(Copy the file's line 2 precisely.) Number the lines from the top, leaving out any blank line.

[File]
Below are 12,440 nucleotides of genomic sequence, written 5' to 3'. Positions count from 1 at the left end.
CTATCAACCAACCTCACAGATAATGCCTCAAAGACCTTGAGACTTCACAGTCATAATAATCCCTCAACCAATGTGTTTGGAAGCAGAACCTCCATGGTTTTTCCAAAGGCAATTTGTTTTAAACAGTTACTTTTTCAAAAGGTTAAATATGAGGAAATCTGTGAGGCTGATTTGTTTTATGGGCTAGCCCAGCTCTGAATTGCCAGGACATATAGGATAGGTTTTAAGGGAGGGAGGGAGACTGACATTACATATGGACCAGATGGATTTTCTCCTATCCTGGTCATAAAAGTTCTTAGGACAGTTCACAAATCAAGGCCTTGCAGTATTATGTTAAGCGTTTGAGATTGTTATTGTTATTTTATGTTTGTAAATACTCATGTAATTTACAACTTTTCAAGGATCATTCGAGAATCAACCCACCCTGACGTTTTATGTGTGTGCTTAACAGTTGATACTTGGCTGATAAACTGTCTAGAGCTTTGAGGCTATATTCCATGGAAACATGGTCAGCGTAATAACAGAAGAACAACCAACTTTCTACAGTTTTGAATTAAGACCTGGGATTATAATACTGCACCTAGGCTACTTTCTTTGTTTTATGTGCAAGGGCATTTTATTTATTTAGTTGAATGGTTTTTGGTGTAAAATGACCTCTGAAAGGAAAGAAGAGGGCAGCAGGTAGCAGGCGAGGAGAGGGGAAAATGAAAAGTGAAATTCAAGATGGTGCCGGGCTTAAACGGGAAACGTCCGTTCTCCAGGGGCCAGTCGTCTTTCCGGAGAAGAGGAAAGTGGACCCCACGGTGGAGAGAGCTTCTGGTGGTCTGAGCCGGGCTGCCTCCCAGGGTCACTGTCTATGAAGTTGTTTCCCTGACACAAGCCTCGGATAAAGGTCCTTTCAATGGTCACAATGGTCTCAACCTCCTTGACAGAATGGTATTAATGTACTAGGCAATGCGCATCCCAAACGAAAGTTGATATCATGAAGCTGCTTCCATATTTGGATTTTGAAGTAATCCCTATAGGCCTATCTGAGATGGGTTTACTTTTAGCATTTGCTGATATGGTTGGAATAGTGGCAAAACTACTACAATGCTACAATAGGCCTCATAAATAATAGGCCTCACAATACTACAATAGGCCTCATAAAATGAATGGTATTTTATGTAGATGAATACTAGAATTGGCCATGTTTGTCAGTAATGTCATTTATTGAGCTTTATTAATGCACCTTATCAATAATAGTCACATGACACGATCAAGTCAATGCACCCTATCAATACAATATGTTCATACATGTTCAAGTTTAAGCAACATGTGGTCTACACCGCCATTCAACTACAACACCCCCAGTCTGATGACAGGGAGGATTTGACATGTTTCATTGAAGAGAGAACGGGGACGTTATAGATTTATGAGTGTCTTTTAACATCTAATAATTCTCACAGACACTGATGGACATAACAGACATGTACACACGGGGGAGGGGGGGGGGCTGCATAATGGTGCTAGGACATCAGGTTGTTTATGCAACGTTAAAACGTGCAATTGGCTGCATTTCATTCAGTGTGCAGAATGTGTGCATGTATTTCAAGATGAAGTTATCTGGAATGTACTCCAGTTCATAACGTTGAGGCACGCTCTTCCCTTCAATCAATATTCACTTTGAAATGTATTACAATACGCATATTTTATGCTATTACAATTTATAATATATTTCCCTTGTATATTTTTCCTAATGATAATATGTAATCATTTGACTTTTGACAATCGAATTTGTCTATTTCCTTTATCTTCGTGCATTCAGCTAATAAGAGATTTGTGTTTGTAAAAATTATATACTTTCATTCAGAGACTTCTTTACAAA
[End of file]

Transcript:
CTATCAACCAACCTCACAGATAATGCCTCAAAGACCTTGAGACTTCACAGTCATAATAATCCCTCAACCAATGTGTTTGGAAGCAGAACCTCCATGGTTTTTCCAAAGGCAATTTGTTTTAAACAGTTACTTTTTCAAAAGGTTAAATATGAGGAAATCTGTGAGGCTGATTTGTTTTATGGGCTAGCCCAGCTCTGAATTGCCAGGACATATAGGATAGGTTTTAAGGGAGGGAGGGAGACTGACATTACATATGGACCAGATGGATTTTCTCCTATCCTGGTCATAAAAGTTCTTAGGACAGTTCACAAATCAAGGCCTTGCAGTATTATGTTAAGCGTTTGAGATTGTTATTGTTATTTTATGTTTGTAAATACTCATGTAATTTACAACTTTTCAAGGATCATTCGAGAATCAACCCACCCTGACGTTTTATGTGTGTGCTTAACAGTTGATACTTGGCTGATAAACTGTCTAGAGCTTTGAGGCTATATTCCATGGAAACATGGTCAGCGTAATAACAGAAGAACAACCAACTTTCTACAGTTTTGAATTAAGACCTGGGATTATAATACTGCACCTAGGCTACTTTCTTTGTTTTATGTGCAAGGGCATTTTATTTATTTAGTTGAATGGTTTTTGGTGTAAAATGACCTCTGAAAGGAAAGAAGAGGGCAGCAGGTAGCAGGCGAGGAGAGGGGAAAATGAAAAGTGAAATTCAAGATGGTGCCGGGCTTAAACGGGAAACGTCCGTTCTCCAGGGGCCAGTCGTCTTTCCGGAGAAGAGGAAAGTGGACCCCACGGTGGAGAGAGCTTCTGGTGGTCTGAGCCGGGCTGCCTCCCAGGGTCACTGTCTATGAAGTTGTTTCCCTGACACAAGCCTCGGATAAAGGTCCTTTCAATGGTCACAATGGTCTCAACCTCCTTGACAGAATGGTATTAATGTACTAGGCAATGCGCATCCCAAACGAAAGTTGATATCATGAAGCTGCTTCCATATTTGGATTTTGAAGTAATCCCTATAGGCCTATCTGAGATGGGTTTACTTTTAGCATTTGCTGATATGGTTGGAATAGTGGCAAAACTACTACAATGCTACAATAGGCCTCATAAATAATAGGCCTCACAATACTACAATAGGCCTCATAAAATGAATGGTATTTTATGTAGATGAATACTAGAATTGGCCATGTTTGTCAGTAATGTCATTTATTGAGCTTTATTAATGCACCTTATCAATAATAGTCACATGACACGATCAAGTCAATGCACCCTATCAATACAATATGTTCATACATGTTCAAGTTTAAGCAACATGTGGTCTACACCGCCATTCAACTACAACACCCCCAGTCTGATGACAGGGAGGATTTGACATGTTTCATTGAAGAGAGAACGGGGACGTTATAGATTTATGAGTGTCTTTTAACATCTAATAATTCTCACAGACACTGATGGACATAACAGACATGTACACACGGGGGAGGGGGGGGGGCTGCATAATGGTGCTAGGACATCAGGTTGTTTATGCAACGTTAAAACGTGCAATTGGCTGCATTTCATTCAGTGTGCAGAATGTGTGCATGTATTTCAAGATGAAGTTATCTGGAATGTACTCCAGTTCATAACGTTGAGGCACGCTCTTCCCTTCAATCAATATTCACTTTGAAATGTATTACAATACGCATATTTTATGCTATTACAATTTATAATATATTTCCCTTGTATATTTTTCCTAATGATAATATGTAATCATTTGACTTTTGACAATCGAATTTGTCTATTTCCTTTATCTTCGTGCATTCAGCTAATAAGAGATTTGTGTTTGTAAAAATTATATACTTTCATTCAGAGACTTCTTTACAAA